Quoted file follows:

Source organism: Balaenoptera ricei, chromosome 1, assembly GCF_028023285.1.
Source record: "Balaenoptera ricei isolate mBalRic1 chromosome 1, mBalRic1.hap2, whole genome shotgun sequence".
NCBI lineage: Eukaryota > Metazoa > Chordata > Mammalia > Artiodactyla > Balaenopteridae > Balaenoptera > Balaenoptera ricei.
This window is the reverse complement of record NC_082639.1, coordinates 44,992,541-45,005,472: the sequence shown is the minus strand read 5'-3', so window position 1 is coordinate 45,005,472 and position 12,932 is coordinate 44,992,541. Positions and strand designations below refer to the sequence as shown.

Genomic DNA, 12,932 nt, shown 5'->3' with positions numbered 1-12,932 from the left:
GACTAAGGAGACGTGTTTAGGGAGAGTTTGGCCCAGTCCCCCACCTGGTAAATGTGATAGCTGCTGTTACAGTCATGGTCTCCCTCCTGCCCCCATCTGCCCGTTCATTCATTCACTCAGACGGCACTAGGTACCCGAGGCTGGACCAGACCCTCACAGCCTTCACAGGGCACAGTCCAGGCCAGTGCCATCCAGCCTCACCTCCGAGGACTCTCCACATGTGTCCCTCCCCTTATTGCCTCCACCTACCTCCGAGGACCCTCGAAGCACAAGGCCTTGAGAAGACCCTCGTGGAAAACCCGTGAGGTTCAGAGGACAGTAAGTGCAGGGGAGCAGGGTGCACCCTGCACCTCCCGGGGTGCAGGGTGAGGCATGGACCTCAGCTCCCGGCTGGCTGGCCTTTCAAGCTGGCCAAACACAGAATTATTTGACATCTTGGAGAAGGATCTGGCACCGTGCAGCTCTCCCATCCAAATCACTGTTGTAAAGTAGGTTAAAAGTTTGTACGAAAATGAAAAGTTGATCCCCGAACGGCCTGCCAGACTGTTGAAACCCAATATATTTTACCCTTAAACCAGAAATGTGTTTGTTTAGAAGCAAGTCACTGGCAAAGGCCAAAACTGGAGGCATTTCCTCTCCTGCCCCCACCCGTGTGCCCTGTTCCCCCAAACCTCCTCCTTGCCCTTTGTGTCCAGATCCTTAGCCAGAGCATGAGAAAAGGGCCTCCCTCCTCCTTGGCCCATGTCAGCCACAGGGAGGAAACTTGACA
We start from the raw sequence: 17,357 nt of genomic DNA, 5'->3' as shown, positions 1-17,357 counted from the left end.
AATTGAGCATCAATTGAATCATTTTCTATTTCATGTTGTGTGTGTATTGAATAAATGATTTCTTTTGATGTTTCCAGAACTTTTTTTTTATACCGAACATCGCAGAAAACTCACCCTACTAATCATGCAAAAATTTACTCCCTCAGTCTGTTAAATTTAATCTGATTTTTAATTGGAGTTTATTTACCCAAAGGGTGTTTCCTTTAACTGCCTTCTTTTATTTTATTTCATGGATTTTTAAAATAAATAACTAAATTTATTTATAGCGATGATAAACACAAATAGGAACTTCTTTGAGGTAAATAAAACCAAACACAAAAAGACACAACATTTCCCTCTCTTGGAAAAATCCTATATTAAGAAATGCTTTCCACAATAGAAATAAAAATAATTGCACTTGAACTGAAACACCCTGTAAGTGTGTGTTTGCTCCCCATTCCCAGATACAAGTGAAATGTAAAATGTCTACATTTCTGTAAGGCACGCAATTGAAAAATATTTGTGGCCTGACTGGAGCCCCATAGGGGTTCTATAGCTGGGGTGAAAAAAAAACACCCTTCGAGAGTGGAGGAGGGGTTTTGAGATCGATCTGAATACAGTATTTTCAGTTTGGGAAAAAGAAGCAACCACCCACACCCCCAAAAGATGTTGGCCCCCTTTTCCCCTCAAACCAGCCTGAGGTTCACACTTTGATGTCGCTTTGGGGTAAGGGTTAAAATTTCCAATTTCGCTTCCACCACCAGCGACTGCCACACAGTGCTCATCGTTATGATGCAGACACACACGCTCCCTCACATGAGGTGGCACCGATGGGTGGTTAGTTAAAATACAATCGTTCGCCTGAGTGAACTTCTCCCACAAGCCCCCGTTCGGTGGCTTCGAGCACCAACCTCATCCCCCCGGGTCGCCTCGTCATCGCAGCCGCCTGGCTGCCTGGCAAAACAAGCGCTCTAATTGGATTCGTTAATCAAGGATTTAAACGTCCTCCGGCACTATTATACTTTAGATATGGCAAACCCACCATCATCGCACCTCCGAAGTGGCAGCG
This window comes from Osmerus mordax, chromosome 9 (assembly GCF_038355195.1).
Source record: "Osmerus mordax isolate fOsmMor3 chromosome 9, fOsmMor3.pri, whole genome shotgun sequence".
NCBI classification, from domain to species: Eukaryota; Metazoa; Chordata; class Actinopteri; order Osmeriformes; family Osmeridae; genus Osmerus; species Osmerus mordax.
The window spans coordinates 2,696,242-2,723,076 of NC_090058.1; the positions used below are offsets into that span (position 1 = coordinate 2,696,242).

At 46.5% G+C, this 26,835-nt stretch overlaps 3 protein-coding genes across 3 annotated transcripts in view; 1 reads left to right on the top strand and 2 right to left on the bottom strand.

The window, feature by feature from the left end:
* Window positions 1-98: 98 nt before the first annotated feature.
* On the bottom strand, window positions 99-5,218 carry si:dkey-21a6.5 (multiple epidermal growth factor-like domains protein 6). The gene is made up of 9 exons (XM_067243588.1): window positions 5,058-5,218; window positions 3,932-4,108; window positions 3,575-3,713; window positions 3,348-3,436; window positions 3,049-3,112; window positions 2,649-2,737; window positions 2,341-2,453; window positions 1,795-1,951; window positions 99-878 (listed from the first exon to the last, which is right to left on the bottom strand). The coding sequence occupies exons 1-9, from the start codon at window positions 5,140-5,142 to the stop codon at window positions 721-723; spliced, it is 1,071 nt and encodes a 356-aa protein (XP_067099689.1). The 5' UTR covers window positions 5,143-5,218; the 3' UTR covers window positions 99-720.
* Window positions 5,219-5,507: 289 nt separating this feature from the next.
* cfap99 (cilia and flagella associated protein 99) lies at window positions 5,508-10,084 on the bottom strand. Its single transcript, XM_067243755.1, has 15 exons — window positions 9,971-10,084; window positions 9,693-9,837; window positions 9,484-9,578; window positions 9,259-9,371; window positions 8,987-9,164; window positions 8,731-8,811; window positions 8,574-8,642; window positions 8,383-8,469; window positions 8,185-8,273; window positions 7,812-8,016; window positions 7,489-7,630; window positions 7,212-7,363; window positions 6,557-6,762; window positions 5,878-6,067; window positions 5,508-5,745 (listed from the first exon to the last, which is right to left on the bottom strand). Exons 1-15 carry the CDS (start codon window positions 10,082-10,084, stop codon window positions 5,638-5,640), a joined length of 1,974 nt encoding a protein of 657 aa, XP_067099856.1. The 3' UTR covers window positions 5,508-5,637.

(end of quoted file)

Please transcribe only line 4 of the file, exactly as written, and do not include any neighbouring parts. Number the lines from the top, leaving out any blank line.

This window is the reverse complement of record NC_082639.1, coordinates 44,992,541-45,005,472: the sequence shown is the minus strand read 5'-3', so window position 1 is coordinate 45,005,472 and position 12,932 is coordinate 44,992,541. Positions and strand designations below refer to the sequence as shown.